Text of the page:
There were ten of us - all born in the 1960s. What struck me was that only three of us had married and only two of those unions had produced children (and no children outside those).

Here's where we need the stats nerds: in any given sample of ten men born in the 60s, what is the number of child-bearing unions (or marriages) that will result? I would have thought that the mean would be around five, with 95% confidence limits of one to nine. Two - as in this sample - seems low.

Our school was a 'state grammar' school - ie, tax-payer funded and entrance based on results of an entrance exam taken at the age of 11. Students were therefore academically able.

Well, yeah that's reasonable I guess, but there's sure to be many groups of 10 who have 0 marriages. Sure if it's something like 6 standard deviations out there, it's unlikely, but how many groups of 10 are there from 1960's schools? Millions I'd guess. So 2 marriages doesn't seem extraordinary... maybe if you'd all been married 4 times each heh.

No matter the skill of the statistician, your calculations can't be better than your data, and I think we'd all agree a sample of 10 is pretty small :)

It all depends on what the general probability of marriage in general is. "The internet" may claim 70% or 90% on average. The table below shows the distribution (what percentage of the time will a random group of 10 people have so many marriages) based on simple combinatorics for various underlying probabilities (50% change of getting married means look at the "0.5" column. In any case, your outcome appears fairly unlikely. For the nerds, this is just a tabulation of p^k*(1-p)^(10-k)*(10 choose k).

Last week I went to a reunion chess match of people I was at secondary school with. We had a great time, playing chess, chatting and watching a tournament (see http://blog.chess.com/ArnesonStidgeley/bournemouth-school-old-boys---2012 if you're having a slow afternoon).

There were ten of us - all born in the 1960s. What struck me was that only three of us had married and only two of those unions had produced children (and no children outside those).

What does that show - if anything?

A sample of 10 people from the same school?

It shows you need more data

it doesnt show anything :)

statistics doesnt apply in every corner of life. or you will imply that if a butterfly move its wings a tornado will appear somewhere else :)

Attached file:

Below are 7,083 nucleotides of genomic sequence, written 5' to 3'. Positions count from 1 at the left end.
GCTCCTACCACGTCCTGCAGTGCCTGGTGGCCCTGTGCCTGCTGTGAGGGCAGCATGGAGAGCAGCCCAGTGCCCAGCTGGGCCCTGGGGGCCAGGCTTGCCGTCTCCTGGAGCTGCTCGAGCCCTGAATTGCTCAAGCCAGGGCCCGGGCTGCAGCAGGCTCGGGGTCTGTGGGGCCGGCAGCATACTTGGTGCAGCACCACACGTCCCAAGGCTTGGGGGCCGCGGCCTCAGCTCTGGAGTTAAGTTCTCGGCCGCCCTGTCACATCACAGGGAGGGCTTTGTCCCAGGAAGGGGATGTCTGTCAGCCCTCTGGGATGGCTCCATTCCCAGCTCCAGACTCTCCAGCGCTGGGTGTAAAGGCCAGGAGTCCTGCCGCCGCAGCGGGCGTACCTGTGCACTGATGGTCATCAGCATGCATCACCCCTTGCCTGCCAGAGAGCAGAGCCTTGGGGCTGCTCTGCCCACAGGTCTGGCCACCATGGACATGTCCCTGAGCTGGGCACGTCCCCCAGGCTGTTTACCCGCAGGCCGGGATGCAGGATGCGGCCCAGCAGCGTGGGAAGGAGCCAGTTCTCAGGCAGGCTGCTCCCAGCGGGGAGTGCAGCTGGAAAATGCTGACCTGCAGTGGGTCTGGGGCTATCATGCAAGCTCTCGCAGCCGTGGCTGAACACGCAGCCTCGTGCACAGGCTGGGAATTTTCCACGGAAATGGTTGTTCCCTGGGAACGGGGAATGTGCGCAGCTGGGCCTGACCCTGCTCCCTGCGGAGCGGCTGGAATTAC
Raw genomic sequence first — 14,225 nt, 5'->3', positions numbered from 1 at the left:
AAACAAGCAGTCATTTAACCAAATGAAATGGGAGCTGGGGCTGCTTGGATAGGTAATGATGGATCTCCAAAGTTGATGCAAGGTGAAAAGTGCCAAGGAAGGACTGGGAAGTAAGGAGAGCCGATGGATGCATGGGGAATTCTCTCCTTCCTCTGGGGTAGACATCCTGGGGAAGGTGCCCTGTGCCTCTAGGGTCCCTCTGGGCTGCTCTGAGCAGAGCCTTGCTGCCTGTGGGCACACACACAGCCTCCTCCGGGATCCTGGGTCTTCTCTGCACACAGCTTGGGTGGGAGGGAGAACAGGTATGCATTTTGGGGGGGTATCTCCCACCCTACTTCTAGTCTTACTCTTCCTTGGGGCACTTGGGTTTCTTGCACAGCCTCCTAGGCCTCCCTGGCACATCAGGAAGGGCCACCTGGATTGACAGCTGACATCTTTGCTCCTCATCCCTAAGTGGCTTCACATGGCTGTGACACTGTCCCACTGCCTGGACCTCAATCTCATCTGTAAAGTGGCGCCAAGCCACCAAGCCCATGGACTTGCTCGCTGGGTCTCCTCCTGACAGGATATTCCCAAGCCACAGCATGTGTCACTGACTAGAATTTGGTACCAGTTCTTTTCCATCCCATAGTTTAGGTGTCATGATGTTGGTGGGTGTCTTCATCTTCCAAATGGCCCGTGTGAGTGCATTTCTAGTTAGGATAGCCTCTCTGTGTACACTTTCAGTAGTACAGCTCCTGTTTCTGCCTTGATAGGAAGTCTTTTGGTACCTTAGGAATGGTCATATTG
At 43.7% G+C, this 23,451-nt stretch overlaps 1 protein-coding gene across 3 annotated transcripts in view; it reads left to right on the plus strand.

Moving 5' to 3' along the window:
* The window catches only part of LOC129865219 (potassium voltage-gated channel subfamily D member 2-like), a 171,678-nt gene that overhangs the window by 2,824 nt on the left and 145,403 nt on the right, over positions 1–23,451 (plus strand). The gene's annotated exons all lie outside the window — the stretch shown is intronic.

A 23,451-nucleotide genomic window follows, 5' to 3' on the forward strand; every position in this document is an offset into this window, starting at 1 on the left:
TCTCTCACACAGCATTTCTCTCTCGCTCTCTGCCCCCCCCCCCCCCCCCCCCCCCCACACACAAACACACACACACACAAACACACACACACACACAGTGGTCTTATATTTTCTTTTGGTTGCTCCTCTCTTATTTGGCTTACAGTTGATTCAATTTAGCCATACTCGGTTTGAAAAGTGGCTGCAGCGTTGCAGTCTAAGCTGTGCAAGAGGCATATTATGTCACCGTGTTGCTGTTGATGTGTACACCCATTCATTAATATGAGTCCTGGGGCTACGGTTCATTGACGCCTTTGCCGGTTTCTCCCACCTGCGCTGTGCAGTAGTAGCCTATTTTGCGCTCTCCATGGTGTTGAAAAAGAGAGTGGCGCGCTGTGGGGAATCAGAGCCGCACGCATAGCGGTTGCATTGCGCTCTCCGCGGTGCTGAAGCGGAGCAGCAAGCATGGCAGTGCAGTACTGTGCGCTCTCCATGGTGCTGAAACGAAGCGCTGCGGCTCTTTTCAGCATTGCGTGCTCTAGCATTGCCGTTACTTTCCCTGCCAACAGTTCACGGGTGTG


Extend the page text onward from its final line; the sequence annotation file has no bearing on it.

A sample of 10 people from the same school?

It shows you need more data

Hello, Waffle and ionutg

Here's where we need the stats nerds: in any given sample of ten men born in the 60s, what is the number of child-bearing unions (or marriages) that will result? I would have thought that the mean would be around five, with 95% confidence limits of one to nine. Two - as in this sample - seems low.

Our school was a 'state grammar' school - ie, tax-payer funded and entrance based on results of an entrance exam taken at the age of 11. Students were therefore academically able.

Well, yeah that's reasonable I guess, but there's sure to be many groups of 10 who have 0 marriages. Sure if it's something like 6 standard deviations out there, it's unlikely, but how many groups of 10 are there from 1960's schools? Millions I'd guess. So 2 marriages doesn't seem extraordinary... maybe if you'd all been married 4 times each heh.

No matter the skill of the statistician, your calculations can't be better than your data, and I think we'd all agree a sample of 10 is pretty small :)

The minimum sample size in statistics is 30.

It all depends on what the general probability of marriage in general is. "The internet" may claim 70% or 90% on average. The table below shows the distribution (what percentage of the time will a random group of 10 people have so many marriages) based on simple combinatorics for various underlying probabilities (50% change of getting married means look at the "0.5" column. In any case, your outcome appears fairly unlikely. For the nerds, this is just a tabulation of p^k*(1-p)^(10-k)*(10 choose k).